This touches on the most controversial aspect of Curtis’s otherwise stellar career – her singing. She has released three albums which have been best sellers, and frequently sings on stage and on It's Showtime. Though she admits: “I love to sing, but I can’t sing.”
“Even if I’m not good at it, I still pursued my dream…. I think I have improved a little bit.”
“I thought my followers would be able to relate to Anita the Duckling Diva, because even if I’m not good at it, I still pursued my dream…. I think I have improved a little bit. I did have to take some lessons. I think I’ve improved a lot.”
Not everyone agrees. The comments on social media about her voice are scathing.
ASKED WHETHER SHE feels Filipino or Australian, Curtis said she is a perfect blend – half and half. In news likely to break hearts among her Filipino fans, she says that when she marries and has children, she would like to raise them in Australia.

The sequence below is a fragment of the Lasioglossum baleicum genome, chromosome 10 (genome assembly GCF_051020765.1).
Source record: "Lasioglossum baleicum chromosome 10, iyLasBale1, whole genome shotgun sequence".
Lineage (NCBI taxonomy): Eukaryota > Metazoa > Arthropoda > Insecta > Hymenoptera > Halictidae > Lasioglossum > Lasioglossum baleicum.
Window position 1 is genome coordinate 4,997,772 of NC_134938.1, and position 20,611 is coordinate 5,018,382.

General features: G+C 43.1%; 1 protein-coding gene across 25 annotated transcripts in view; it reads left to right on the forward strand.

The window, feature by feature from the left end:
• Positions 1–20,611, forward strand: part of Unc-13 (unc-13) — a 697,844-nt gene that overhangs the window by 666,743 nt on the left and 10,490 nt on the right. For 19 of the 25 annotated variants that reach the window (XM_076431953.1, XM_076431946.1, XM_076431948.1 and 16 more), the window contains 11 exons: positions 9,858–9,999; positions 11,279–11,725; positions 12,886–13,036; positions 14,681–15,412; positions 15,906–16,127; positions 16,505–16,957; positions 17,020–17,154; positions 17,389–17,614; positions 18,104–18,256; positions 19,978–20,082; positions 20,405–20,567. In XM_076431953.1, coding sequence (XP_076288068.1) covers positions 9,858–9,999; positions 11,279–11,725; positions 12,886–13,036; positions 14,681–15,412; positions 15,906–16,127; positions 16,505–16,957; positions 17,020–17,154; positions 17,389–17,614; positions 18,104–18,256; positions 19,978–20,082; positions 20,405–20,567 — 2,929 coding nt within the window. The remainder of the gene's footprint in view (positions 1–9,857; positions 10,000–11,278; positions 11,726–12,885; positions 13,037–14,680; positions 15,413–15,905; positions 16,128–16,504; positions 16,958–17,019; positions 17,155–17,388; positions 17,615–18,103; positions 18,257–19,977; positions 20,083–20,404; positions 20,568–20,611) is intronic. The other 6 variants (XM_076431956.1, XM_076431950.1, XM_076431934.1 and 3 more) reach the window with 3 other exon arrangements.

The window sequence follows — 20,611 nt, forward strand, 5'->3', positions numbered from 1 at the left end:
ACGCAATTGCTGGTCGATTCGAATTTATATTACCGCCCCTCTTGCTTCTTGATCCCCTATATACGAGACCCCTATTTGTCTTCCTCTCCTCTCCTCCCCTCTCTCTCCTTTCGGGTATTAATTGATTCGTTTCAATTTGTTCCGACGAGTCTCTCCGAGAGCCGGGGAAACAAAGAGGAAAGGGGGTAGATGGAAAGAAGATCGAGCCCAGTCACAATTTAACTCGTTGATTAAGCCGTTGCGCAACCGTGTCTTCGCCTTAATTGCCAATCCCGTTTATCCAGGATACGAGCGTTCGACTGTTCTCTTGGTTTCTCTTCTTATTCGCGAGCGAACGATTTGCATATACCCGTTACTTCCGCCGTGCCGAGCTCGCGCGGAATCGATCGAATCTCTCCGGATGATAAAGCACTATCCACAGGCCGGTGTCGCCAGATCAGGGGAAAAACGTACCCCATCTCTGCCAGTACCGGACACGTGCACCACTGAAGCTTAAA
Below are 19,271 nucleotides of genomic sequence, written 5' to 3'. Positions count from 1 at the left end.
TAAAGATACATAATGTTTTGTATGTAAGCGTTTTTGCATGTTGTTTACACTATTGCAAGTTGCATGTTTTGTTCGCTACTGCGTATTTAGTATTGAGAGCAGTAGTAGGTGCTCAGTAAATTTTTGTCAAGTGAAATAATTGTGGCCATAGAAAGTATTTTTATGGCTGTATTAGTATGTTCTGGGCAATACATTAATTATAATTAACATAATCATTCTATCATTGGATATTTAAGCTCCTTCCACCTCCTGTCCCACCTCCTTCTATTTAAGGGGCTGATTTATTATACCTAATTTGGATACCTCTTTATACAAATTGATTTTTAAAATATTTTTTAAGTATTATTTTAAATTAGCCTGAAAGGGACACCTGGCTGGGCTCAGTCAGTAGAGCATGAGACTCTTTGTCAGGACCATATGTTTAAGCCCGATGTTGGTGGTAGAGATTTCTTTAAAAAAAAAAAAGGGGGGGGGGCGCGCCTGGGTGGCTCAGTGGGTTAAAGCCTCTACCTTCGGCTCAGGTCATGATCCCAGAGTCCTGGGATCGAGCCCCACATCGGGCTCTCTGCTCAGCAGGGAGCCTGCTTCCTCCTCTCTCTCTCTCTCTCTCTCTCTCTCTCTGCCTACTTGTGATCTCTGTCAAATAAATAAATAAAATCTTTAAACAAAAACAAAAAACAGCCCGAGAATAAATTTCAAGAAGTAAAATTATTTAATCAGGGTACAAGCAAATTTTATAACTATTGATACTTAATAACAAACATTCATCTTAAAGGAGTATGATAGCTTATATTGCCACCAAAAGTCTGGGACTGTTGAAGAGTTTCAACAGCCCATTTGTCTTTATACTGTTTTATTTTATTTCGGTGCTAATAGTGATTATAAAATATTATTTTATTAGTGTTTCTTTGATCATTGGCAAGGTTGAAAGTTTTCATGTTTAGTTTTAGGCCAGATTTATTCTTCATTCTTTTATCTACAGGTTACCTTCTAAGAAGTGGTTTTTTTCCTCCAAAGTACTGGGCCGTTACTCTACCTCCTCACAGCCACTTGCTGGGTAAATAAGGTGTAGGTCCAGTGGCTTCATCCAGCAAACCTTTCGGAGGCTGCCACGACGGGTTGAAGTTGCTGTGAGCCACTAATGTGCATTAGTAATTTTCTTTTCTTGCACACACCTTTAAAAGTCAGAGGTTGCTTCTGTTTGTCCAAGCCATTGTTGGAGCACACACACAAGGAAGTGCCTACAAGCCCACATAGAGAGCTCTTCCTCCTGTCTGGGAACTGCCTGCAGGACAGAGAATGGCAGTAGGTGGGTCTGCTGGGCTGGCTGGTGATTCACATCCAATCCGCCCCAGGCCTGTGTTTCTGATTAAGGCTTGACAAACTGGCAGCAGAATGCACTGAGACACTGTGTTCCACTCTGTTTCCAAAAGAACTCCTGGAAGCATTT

And is this likely to happen soon?
Despite the very public proposal from Heussaff, no date for the wedding has been set.
She has clearly made some tentative plans, however. When she was last in Richmond, she thought that her husband’s style of Asian restaurant would fit well in the Melbourne suburb of Richmond. “I think he could do something there. I’d make him find something to do.”
In the meantime, on her latest visit to Melbourne, she planned to splurge on Australian food – she misses pies with sauce, roast lamb and Tim Tams. Curtis acknowledges that coming home to live in Australia would be almost like a fairy tale in reverse. Yet she likes the idea of auditioning for Australian roles.
“I don’t know if I’ve got the confidence to try and break into the industry in Australia, but then why not? Maybe Home and Away at last?”